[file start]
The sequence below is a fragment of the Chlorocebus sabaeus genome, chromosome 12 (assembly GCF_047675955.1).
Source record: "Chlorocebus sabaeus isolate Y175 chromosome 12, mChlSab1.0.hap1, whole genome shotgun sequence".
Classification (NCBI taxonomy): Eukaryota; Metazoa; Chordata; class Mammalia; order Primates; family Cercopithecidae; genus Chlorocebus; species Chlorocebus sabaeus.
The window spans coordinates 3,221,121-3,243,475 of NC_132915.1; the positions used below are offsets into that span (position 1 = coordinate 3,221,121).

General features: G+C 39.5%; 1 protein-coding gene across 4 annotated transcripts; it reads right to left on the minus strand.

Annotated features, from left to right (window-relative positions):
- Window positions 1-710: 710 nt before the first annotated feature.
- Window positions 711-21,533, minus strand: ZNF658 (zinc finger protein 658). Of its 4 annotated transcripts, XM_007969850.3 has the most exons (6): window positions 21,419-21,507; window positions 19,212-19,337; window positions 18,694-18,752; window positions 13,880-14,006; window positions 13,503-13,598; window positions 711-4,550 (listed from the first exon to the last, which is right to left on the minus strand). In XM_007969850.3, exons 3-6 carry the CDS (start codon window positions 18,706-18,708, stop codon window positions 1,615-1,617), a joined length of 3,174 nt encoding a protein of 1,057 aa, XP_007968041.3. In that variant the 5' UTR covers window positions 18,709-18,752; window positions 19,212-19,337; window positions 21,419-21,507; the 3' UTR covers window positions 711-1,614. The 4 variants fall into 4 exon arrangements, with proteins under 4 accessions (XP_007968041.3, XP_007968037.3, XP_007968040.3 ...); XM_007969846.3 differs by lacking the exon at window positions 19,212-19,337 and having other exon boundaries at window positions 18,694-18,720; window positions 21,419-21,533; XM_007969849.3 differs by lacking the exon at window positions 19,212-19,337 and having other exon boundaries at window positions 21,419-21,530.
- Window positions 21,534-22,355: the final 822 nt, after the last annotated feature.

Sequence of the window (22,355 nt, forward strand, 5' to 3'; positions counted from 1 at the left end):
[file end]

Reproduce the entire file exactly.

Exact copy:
The sequence below is a fragment of the Chlorocebus sabaeus genome, chromosome 12 (assembly GCF_047675955.1).
Source record: "Chlorocebus sabaeus isolate Y175 chromosome 12, mChlSab1.0.hap1, whole genome shotgun sequence".
Classification (NCBI taxonomy): Eukaryota; Metazoa; Chordata; class Mammalia; order Primates; family Cercopithecidae; genus Chlorocebus; species Chlorocebus sabaeus.
The window spans coordinates 3,221,121-3,243,475 of NC_132915.1; the positions used below are offsets into that span (position 1 = coordinate 3,221,121).

General features: G+C 39.5%; 1 protein-coding gene across 4 annotated transcripts; it reads right to left on the minus strand.

Annotated features, from left to right (window-relative positions):
- Window positions 1-710: 710 nt before the first annotated feature.
- Window positions 711-21,533, minus strand: ZNF658 (zinc finger protein 658). Of its 4 annotated transcripts, XM_007969850.3 has the most exons (6): window positions 21,419-21,507; window positions 19,212-19,337; window positions 18,694-18,752; window positions 13,880-14,006; window positions 13,503-13,598; window positions 711-4,550 (listed from the first exon to the last, which is right to left on the minus strand). In XM_007969850.3, exons 3-6 carry the CDS (start codon window positions 18,706-18,708, stop codon window positions 1,615-1,617), a joined length of 3,174 nt encoding a protein of 1,057 aa, XP_007968041.3. In that variant the 5' UTR covers window positions 18,709-18,752; window positions 19,212-19,337; window positions 21,419-21,507; the 3' UTR covers window positions 711-1,614. The 4 variants fall into 4 exon arrangements, with proteins under 4 accessions (XP_007968041.3, XP_007968037.3, XP_007968040.3 ...); XM_007969846.3 differs by lacking the exon at window positions 19,212-19,337 and having other exon boundaries at window positions 18,694-18,720; window positions 21,419-21,533; XM_007969849.3 differs by lacking the exon at window positions 19,212-19,337 and having other exon boundaries at window positions 21,419-21,530.
- Window positions 21,534-22,355: the final 822 nt, after the last annotated feature.

Sequence of the window (22,355 nt, forward strand, 5' to 3'; positions counted from 1 at the left end):